Santa Fe Springs Diversity Summits Teach Tolerance and Respect
The City of Santa Fe Springs won the Grand Prize for this project in the Ruth Vreeland Award for Engaging Youth in City Government category of the 2007 Helen Putnam Award for Excellence program. For more information about the award program, visit www.cacities.org/helenputnam.
In 1991, high-school students in Santa Fe Springs watched the events unfold around the arrest and beating of Rodney King in Los Angeles. When the acquittals of the police officers involved sparked riots in L.A. the following year, the students approached their teachers and community leaders and asked, "How can we prevent something like this from happening in our city?" Their concern spurred the creation of a program that focuses on diversity and tolerance.
The City of Santa Fe Springs’ Student Community Diversity Program is a component of the city’s Family and Youth Intervention Program (FYIP). The city has a policy of tolerance and anti-bias, and the FYIP helps implement the policy. The FYIP’s mission is to use multidisciplinary intervention strategies to positively engage youth between the ages of 7 and 14 who are exhibiting high-risk behaviors. The FYIP’s partners include the city’s Police Department, Planning Department, Los Angeles County Probation, Whittier Police Department and community nonprofit groups.
Diversity Summit Puts Values Into Action
The diversity program includes the Student Community Diversity Summit. Its goal is to reinforce respectful and healthy behaviors that enable youth to build tolerant interpersonal relationships. The program examines how intolerance impedes physical, social and personal growth and exacerbates conflict.
Santa Fe Springs has conducted Student Community Diversity Summits for the past 17 years to develop greater tolerance for and sensitivity to cultural, ethnic, age and social diversity. The summits are the result of the city’s policy, which translates into messages about the value of tolerance, respect for family diversity, inclusion and advocacy for children and youth. More than 30 faculty, 20 staff members and 20 community volunteers help facilitate the summit discussion groups.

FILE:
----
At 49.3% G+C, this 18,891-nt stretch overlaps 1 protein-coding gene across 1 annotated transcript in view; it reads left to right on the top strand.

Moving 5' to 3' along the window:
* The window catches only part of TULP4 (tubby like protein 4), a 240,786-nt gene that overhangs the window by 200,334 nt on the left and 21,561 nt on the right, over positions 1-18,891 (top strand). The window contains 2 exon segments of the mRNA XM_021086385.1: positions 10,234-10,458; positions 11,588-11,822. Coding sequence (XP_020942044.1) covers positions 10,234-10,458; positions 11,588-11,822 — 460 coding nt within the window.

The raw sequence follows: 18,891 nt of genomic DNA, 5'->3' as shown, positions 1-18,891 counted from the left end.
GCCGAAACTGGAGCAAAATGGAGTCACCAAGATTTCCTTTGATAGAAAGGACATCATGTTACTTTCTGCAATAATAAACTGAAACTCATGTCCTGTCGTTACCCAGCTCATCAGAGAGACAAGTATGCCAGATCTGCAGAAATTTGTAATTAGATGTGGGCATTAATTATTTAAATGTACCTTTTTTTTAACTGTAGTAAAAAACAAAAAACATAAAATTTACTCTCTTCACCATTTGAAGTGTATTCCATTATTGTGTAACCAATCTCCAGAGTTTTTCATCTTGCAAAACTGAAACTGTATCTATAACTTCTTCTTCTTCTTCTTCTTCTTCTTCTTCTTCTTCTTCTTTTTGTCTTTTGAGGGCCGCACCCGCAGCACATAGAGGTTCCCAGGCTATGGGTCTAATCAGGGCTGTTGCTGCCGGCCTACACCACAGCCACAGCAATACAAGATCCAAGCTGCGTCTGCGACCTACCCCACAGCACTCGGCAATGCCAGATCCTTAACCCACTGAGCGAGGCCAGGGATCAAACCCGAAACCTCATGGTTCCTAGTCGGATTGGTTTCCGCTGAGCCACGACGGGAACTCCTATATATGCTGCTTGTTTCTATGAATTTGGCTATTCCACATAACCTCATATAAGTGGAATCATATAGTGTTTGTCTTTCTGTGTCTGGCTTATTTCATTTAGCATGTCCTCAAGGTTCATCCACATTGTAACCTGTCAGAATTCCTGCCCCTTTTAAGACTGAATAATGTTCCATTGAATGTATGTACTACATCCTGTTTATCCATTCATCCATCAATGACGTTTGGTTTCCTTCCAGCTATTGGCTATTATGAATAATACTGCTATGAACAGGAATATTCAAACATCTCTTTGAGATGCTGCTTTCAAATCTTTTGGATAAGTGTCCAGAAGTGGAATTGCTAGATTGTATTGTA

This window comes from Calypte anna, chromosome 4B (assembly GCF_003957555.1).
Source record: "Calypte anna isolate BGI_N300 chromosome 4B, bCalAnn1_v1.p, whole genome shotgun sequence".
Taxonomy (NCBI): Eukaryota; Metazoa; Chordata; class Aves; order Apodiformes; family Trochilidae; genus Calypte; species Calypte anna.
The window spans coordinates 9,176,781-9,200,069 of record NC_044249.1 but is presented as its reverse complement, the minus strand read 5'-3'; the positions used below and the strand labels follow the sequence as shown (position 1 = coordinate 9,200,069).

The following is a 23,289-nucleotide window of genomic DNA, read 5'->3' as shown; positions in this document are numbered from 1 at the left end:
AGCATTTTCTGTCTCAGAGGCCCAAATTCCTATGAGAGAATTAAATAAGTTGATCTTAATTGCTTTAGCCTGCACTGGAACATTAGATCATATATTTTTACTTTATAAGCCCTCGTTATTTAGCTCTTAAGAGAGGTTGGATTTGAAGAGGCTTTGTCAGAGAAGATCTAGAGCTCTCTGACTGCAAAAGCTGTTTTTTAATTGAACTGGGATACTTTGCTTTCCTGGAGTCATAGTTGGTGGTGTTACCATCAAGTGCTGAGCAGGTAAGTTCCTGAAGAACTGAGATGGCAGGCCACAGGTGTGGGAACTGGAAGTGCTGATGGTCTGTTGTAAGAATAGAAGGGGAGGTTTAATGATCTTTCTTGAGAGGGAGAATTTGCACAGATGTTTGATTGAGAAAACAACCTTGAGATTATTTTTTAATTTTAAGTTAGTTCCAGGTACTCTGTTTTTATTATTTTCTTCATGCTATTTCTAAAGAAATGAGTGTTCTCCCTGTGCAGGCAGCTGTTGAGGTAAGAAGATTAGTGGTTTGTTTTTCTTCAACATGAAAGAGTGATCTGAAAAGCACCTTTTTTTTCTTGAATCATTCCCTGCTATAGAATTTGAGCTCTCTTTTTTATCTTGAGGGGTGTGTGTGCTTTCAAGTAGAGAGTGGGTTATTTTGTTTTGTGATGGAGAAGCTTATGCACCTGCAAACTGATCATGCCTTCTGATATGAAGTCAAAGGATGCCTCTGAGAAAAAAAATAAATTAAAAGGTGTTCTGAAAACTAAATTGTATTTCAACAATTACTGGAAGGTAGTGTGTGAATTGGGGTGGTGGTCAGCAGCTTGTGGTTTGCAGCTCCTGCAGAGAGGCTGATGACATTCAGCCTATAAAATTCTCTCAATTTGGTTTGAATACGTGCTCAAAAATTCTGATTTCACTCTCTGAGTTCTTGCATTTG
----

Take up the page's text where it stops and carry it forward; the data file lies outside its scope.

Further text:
Each summit is an all-day, off-campus event that includes educational presentations, interactive discussions and workshops followed by the development of action plans for the community, school and students. The action plans prepare students, faculty and community leaders to collaborate on and address any changes recommended during the summit. City staff, school officials and community leaders collaboratively monitor the action plans for implementation and outcomes during the year and evaluate progress at subsequent summits.
Collaboration Is a Key Component
The city collaborates with several partners on the diversity summits, including three school districts, three high schools, four middle schools and five elementary schools; the local chamber of commerce; representatives from each of the city’s six departments; student body diversity clubs; the local community college; and representatives from nonprofit groups serving area residents. These partners form the city’s Interagency Juvenile Task Force, and the Diversity Program is a standing agenda item. Each partner provides facilitators to lead group discussions at the day-long summits.
This program has educated more than 48,000 local public school children and 3,100 educators, community members and city staff.
Program Teaches Tolerance
The Student Community Diversity Program has achieved significant results. Police reports reveal the absence of any reported hate crimes in the city, and youth gang violence has virtually ceased.
An offshoot of the program, the School Safety Response Team, prepares school and city personnel to respond proactively to intolerance-related issues identified by administrative staff and faculty members.
As a result of encouragement from participating youth, the summits have expanded beyond the high-school level to include the city’s middle, elementary and preschools. The Student Community Diversity Program now also includes conflict management and resolution training for middle- and elementary-school students.
Local donations of money and time sustain the project and reflect the community’s support. Since 1993, a local business has sponsored yearly field trips to the Simon Wiesenthal Museum of Tolerance for more than 4,000 students and continues to do so anonymously. The project also benefits from the efforts of numerous volunteers, including the 70 professionals who facilitate the summit discussions.
The city and school districts have committed at least $1 million to the program over its life and expect to continue significant support for the program, which improves the quality of life for all residents.
Contact: Anthony Lopez, assistant to the director of community services; phone: (562) 944-8106; e-mail: firstname.lastname@example.org.